Pilot Study of the HWL Program (HWL)
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|ClinicalTrials.gov Identifier: NCT03439579|
Recruitment Status : Completed
First Posted : February 20, 2018
Last Update Posted : November 9, 2018
|Condition or disease||Intervention/treatment||Phase|
|Overweight and Obesity||Behavioral: Home weight loss program||Not Applicable|
The Weight Management Center currently offers a remotely delivered (smart phone, tablet, computer) program to assist patients with maintaining weight losses already achieved, which includes multi-channel self-monitoring and asynchronous individually recorded feedback from clinical staff. The goal of the presently proposed project is to build on this existing maintenance-focused program to create a remotely delivered, standalone behavioral weight loss intervention designed to help participants initiate the important dietary, physical activity (PA) and behavioral changes necessary to achieve weight loss. We recently developed the Home Weight Loss (HWL) program by repackaging existing clinical educational materials as instructional lifestyle change modules to be delivered remotely for participant weight loss
The aim of the proposed project are to pilot test the effects of the HWL program among a sample of overweight and obese adults (N=30). The digital platform currently used in the maintenance program will be used for the HWL program
|Study Type :||Interventional (Clinical Trial)|
|Actual Enrollment :||30 participants|
|Intervention Model:||Single Group Assignment|
|Intervention Model Description:||Single group pilot study|
|Masking:||None (Open Label)|
|Official Title:||Pilot Study of the Home Weight Loss Program|
|Actual Study Start Date :||February 6, 2018|
|Actual Primary Completion Date :||July 3, 2018|
|Actual Study Completion Date :||September 21, 2018|
Experimental: Home weight loss program
Participants will be instructed to daily monitor their body weight, minutes of activity, number of steps, and calories consumed for the duration of the pilot study, and they will receive recorded individualized feedback on this self-monitored data from Weight Management Center clinicians (registered dietitians, exercise psychologists, and behavioral specialists).
Behavioral: Home weight loss program
Patient remote self-monitoring of diet, activity, and weight with clinician feedback provided remotely based on self-monitored data.
- Body weight change [ Time Frame: 12 weeks ]body weight change (kg) from pre-to post
- changes in body weight as a percentage of start weight [ Time Frame: 12 weeks ]percent body weight change
- changes in body mass index [ Time Frame: 12 weeks ]weight in kgs divided by height in meters squared to obtain BMI (kg/m^2)
- program satisfaction [ Time Frame: 12 weeks ]program satisfaction obtained from multiple choice items developed by study staff. Subjects are asked to rate their level of agreement with items assessing their satisfaction with the overall program, available responses range from extremely satisfied to not at all satisfied.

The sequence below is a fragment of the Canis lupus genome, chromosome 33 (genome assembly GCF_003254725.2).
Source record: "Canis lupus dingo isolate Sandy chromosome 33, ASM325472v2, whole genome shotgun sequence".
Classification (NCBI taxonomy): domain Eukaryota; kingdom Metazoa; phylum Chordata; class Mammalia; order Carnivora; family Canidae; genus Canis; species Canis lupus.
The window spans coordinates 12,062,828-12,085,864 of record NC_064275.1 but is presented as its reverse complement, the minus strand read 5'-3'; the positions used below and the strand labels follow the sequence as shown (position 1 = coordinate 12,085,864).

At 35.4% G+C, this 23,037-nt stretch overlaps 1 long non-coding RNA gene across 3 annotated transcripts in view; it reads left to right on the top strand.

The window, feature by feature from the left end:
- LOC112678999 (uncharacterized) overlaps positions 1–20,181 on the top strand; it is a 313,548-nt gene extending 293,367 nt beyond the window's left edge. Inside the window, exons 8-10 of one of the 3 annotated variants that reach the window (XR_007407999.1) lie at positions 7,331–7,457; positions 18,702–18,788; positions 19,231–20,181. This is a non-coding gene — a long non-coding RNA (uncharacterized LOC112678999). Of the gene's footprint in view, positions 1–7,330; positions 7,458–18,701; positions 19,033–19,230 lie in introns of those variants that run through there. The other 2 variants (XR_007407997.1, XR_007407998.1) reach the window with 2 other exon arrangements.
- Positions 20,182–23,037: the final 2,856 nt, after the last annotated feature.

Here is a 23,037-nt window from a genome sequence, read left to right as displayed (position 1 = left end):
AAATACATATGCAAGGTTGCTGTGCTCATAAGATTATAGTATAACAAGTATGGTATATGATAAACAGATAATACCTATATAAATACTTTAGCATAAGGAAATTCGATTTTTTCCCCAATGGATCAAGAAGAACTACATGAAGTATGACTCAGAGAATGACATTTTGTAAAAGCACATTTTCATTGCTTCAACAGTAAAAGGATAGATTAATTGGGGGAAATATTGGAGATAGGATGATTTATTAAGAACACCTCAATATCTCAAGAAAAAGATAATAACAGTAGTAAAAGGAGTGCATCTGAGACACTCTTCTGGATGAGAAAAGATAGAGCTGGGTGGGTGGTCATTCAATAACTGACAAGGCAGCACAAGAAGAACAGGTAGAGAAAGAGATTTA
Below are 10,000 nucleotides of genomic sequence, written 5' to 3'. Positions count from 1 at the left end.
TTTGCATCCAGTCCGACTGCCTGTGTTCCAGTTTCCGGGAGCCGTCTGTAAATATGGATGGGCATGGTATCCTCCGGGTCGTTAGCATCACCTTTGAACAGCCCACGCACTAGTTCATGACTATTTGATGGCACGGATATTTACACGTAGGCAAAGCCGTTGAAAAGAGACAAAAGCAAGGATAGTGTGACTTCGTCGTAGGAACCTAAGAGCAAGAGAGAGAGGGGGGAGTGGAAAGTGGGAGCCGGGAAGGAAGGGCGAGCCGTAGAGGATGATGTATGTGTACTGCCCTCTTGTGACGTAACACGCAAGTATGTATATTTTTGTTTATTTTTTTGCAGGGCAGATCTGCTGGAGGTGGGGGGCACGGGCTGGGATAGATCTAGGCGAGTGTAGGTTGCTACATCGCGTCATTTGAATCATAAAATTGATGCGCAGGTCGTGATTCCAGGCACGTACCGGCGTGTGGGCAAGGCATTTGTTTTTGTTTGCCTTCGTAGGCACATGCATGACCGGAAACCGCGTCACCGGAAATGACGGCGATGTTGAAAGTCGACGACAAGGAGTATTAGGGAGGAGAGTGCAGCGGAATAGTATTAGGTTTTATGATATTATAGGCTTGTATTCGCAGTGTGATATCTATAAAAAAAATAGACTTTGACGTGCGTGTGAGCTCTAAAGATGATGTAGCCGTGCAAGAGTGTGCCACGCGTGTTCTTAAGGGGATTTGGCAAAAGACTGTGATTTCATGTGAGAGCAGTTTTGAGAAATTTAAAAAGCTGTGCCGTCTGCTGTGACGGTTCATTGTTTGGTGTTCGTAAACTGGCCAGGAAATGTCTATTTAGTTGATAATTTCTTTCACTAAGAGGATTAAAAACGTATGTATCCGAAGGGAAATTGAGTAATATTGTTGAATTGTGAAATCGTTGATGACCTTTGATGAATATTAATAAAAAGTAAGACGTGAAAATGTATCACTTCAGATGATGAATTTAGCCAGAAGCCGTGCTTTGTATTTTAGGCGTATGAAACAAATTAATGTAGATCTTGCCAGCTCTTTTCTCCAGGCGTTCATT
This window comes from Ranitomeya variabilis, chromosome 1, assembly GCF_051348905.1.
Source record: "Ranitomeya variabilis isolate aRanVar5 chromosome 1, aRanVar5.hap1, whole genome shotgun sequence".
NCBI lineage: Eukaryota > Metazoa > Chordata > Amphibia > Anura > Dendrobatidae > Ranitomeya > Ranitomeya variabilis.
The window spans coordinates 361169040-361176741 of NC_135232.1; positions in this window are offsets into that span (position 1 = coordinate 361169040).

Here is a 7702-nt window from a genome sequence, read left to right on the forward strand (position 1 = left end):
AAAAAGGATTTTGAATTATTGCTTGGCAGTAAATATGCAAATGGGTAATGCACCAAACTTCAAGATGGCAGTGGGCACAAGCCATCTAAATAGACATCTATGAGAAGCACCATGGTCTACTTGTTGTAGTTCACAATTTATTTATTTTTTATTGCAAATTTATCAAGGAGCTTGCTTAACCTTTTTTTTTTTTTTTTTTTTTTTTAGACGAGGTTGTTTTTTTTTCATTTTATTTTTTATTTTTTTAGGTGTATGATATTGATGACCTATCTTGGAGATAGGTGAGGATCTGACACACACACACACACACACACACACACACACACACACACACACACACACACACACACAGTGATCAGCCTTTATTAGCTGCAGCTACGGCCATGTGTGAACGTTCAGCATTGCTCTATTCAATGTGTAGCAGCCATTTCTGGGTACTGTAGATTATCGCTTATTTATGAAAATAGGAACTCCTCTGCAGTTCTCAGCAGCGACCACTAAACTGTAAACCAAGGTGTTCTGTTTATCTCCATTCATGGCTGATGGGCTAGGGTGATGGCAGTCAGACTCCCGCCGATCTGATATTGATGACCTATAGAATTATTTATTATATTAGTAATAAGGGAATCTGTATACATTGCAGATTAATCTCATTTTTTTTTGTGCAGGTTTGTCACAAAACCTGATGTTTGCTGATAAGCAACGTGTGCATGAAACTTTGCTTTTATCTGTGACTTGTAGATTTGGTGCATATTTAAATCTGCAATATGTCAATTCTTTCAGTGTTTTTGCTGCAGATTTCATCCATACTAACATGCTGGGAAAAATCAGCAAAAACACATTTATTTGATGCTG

- changes in body fat percentage [ Time Frame: 12 weeks ]changes in body fat percentage
- changes in waist and hip measurements [ Time Frame: 12 weeks ]changes in waist and hip measurements
- usability of program components [ Time Frame: 12 weeks ]examine usage of tracking components including step, exercise, diet, and weight tracking
- changes in eating behavior scores [ Time Frame: 12 weeks ]use of the Eating Behavior Inventory (EBI). This is a validated 26-item scale assessing eating and weight control behaviors. Subjects indicate agreement with statements with reponse options ranging in values from 1 (never or hardly ever) to 5 (always or almost). Higher values are indicative of those most associated with weight loss (e.g., self-monitoring caloric intake) and are therefore associated with better weight loss outcomes following behavioral weight management intervention.
- changes in scores on the power of food scale [ Time Frame: 12 weeks ]use of the Power of Food Scale (PFS). This is a validated 15-item scale with responses scored and ranging between 1 (do not agree) and 5 (strongly agree) with the statements. Higher scores indicate less favorable outcomes, as higher scores indicate increased patient susceptibility to food in the environment.
To learn more about this study, you or your doctor may contact the study research staff using the contact information provided by the sponsor.
Please refer to this study by its ClinicalTrials.gov identifier (NCT number): NCT03439579
|United States, South Carolina|
|Medical University of South Carolina|
|Charleston, South Carolina, United States, 29425|
|Principal Investigator:||Patrick M O'Neil, PhD||Medical University of South Carolina|